Minnesota native and ex-Fox News anchor Gretchen Carlson filed a lawsuit six months ago, alleging that she was sexually harassed by Roger Ailes, who was network chief at the time. Alies was subsequently let go from his job, but not before trying to force the case into arbitration, which would have kept witnesses, including other women reportedly harassed by Alies, from testifying. The case was ultimately resolved in September, to the tune of a $20 million settlement.
Now Carlson plans this spring to testify before Congress, with regard to how forced employment arbitration can keep victims of sexual harassment in the workplace from speaking out. Arbitration clauses were first made popular as a means of relieving overburdened courts.
Unfrotunately, this meant that the most serious accusations, such as those involving sexual harassment and racial discrimination, never saw the light of a courtroom, and were hushed up through forced arbitration. Carlson believes that arbitration clauses cause victims to relinquish their constitutional right to a trial before a jury. In fact, becuase arbitration is completely confidential, Carlson states that the public doesn't hear of it, making it seem like sexual harassment in the workplace is no longer the issue it once was.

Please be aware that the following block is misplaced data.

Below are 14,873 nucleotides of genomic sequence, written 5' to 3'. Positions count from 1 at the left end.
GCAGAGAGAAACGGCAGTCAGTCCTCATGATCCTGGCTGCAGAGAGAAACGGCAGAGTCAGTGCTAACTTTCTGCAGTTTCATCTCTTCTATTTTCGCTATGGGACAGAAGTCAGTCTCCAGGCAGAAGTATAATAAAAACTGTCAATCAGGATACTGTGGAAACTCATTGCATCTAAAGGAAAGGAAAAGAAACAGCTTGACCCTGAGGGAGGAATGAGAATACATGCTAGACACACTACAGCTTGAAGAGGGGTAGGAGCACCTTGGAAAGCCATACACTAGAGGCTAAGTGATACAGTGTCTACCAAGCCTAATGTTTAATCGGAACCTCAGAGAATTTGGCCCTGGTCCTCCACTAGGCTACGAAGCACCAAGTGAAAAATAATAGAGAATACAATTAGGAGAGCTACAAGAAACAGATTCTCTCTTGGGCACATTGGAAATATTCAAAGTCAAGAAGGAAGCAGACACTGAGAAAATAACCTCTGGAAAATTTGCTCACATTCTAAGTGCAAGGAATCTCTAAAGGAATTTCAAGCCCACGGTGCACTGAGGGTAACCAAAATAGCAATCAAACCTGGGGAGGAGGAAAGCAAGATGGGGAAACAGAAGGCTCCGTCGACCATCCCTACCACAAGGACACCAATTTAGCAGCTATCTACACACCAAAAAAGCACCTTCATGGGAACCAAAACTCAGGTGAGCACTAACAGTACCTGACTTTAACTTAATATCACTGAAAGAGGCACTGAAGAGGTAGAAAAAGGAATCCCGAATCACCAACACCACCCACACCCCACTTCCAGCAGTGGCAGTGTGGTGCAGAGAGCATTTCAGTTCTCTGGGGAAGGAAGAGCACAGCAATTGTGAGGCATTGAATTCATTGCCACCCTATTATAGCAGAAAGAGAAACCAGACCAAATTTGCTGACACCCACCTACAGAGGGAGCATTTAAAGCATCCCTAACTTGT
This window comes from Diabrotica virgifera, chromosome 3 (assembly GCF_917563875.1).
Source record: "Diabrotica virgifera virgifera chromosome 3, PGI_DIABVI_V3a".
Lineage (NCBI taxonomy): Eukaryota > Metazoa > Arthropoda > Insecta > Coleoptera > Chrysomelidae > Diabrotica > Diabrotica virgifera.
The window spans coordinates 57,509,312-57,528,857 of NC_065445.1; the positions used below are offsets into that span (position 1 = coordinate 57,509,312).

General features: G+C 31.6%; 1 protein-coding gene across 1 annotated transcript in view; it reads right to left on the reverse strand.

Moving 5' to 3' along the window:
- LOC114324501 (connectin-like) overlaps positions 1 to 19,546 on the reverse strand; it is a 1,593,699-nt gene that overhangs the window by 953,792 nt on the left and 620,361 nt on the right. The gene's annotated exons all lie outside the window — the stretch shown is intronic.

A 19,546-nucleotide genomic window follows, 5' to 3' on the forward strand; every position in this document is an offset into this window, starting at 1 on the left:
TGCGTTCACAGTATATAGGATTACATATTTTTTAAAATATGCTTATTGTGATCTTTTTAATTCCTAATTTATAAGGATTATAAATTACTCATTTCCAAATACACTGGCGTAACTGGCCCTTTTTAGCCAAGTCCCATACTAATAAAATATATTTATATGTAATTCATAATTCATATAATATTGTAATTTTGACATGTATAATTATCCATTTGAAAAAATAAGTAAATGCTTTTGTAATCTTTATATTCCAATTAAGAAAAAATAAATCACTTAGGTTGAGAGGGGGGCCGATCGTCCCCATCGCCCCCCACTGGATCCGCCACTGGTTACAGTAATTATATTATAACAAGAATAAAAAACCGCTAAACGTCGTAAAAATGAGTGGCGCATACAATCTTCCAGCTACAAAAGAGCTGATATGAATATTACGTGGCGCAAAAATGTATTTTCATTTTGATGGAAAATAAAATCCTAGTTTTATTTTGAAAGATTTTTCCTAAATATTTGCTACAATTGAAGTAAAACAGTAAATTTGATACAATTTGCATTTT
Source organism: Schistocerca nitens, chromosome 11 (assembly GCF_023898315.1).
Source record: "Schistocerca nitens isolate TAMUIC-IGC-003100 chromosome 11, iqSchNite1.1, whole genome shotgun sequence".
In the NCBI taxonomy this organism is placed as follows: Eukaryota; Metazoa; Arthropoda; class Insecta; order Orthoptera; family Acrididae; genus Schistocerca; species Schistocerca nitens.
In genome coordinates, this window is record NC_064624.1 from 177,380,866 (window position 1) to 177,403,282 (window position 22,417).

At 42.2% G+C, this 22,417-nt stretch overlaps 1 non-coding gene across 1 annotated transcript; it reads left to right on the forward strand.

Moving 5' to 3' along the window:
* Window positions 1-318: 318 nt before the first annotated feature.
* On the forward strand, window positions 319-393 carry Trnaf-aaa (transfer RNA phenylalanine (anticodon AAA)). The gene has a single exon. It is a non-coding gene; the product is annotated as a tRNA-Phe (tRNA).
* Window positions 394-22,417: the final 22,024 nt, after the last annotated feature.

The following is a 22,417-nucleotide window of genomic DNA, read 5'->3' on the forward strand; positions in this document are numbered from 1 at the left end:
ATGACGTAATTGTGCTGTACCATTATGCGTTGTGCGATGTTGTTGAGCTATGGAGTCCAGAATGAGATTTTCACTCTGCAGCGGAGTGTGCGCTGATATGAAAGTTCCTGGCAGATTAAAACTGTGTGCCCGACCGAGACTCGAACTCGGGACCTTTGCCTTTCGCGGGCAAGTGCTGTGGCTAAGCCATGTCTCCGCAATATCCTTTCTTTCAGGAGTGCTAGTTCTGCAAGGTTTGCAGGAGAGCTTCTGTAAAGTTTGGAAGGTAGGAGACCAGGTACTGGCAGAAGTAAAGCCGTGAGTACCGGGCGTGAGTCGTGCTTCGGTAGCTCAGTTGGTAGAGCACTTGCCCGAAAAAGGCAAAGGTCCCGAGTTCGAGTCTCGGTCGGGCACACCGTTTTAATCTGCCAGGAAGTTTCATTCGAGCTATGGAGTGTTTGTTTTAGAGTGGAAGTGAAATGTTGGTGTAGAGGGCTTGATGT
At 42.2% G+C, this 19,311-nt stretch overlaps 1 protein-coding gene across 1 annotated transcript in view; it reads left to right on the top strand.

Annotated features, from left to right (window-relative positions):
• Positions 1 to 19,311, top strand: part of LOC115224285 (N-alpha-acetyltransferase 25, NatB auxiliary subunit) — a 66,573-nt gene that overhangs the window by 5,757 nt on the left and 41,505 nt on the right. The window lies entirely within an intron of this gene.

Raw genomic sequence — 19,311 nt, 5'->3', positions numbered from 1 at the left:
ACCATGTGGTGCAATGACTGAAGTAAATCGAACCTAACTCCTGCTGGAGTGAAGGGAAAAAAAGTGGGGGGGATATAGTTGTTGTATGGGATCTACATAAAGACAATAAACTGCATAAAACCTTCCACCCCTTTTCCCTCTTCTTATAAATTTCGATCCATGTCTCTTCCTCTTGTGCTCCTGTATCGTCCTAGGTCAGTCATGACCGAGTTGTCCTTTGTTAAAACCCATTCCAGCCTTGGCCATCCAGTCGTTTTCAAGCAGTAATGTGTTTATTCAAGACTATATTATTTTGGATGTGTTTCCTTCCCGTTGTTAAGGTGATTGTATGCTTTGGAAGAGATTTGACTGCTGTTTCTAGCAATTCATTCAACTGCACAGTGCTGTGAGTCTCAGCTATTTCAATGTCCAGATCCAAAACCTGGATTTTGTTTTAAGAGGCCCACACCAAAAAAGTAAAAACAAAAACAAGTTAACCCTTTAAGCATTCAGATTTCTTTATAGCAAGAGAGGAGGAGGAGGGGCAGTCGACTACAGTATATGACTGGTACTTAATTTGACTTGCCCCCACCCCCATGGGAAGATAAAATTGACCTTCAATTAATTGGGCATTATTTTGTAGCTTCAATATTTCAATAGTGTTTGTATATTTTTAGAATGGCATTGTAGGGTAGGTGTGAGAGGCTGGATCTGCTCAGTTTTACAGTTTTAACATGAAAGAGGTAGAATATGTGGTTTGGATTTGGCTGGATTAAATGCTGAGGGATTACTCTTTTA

Hopefully Carlson's testimony will shed light on what is still a problem -- sexual harassment in the workplace. It is difficult, but victims of harassment should not fear speaking out. They have a right to a safe, non-hostile work environment. If this environment is compromised in some way due to sexual harassment or discrimination, they may want to determine what course of action to take, including speaking to an attorney if necessary.
Source: Forbes, "Fox News Whistleblower Gretchen Carlson Plans Her Next Move," Clare O'Connor, Jan. 11, 2017